“The Armenians have no right whatsoever in this beautiful country. Your country is yours, it belongs to Turks. This country was Turkish in history; therefore it is Turkish and it shall live on as Turkish to eternity… Armenians and so forth have no rights whatsoever here. These bountiful lands are deeply and genuinely the homeland of the Turk.” 
Turkey’s first Prime Minister, Ismet Inonu, said on May 4, 1925: “Nationalism is our only factor of cohesion. Before the Turkish majority, other elements have no kind of influence. At any price, we must turkify the inhabitants of our land, and we will annihilate those who oppose Turks or ‘le Turquisme’.”
The historian Ayse Hur relates that “In October 1930, the newspapers Cumhuriyet (The Republic) and Anadolu (Anatolia) reported that six Greeks, four Armenians and three Jews would run for the parliament from the newly-founded Liberal Republican Party (SCP). The newspapers said that the list of the Republican People’s Party (CHP) included Turks only, and that these non-Muslim candidates joined the SCP on the basis of “anti-Turkishness.”
Ihsan Pasha, an MP of the Kemalist CHP Party, which founded the Turkish republic, scolded the voters: ‘How will you shamelessly vote for a party for which Hamparsuns, Mishons and Yorgos also vote for?'” He was asking, revealing the racist leanings of the founders of Turkey: “How could you vote for a party which Armenians, Jews, and Greeks also vote for?”
No matter what Turkish state authorities said, or keep saying, Asia Minor is one of the places where Christians once thrived. Constantinople (Istanbul), named after Emperor Constantine the Great, was the capital city of the Roman and Byzantine empires. It was the bastion of Christianity in the East; and monumental in advancing the religion. In the 12th century, Constantinople was largest and wealthiest city in Europe.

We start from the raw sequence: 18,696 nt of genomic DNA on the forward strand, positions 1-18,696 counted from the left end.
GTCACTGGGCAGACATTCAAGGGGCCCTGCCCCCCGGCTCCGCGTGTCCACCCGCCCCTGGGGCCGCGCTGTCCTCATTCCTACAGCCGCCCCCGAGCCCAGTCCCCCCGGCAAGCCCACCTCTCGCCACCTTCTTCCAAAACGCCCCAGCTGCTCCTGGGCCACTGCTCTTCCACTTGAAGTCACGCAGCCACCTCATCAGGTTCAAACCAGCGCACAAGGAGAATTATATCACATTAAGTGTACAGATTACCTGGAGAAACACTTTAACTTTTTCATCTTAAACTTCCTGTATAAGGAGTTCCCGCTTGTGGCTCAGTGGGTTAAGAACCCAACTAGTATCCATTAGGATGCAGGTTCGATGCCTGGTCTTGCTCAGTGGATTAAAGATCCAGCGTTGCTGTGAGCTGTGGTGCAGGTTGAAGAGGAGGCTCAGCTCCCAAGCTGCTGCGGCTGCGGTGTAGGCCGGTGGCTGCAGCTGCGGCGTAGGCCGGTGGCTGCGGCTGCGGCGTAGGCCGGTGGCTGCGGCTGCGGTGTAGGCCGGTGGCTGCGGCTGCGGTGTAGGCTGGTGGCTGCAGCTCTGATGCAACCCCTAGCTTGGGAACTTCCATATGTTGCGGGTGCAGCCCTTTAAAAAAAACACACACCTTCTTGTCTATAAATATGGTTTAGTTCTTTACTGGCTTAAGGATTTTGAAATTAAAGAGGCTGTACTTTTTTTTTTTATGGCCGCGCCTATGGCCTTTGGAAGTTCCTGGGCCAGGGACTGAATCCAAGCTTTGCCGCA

Turkey’s state authorities have nonetheless refused to give up on their project of turning Asia Minor into a “Christian-free Zone” until they will complete their mission. The Minority Report published in 1946 by the 9th Office of the Republican People’ Party (CHP) stated: “We have to take serious precautions in Istanbul, especially against Greeks. There is only one statement to make on this topic: Not a single Greek should remain in Istanbul by the 500th anniversary of the conquest of Istanbul.”
Just nine years after this report was published, Turkish authorities actualized their plans of leaving not a single Greek in Istanbul — under the rule of a new government led by the Democrat Party.
The last stage of the destruction of the Christian culture in Istanbul took place on September 1955 through a “pogrom” — a government-instigated series of riots against the Greek, Armenian and Jewish minorities of Istanbul.
“It can be characterized as a ‘crime against humanity,’ comparable in scope to the November 1938 Kristallnacht in Germany, perpetrated by the Nazi authorities against Jewish civilians,” wrote Prof. Alfred de Zayas.
“Turkish mobs devastated the Greek, Armenian, and Jewish districts of Istanbul, killing an estimated thirty-seven Greeks and destroying and looting their places of worship, homes, and businesses.
“Besides the deaths, thousands were injured; some 200 Greek women were raped, and there are reports that Greek boys were raped as well. Many Greek men, including at least one priest, were subjected to forced circumcision.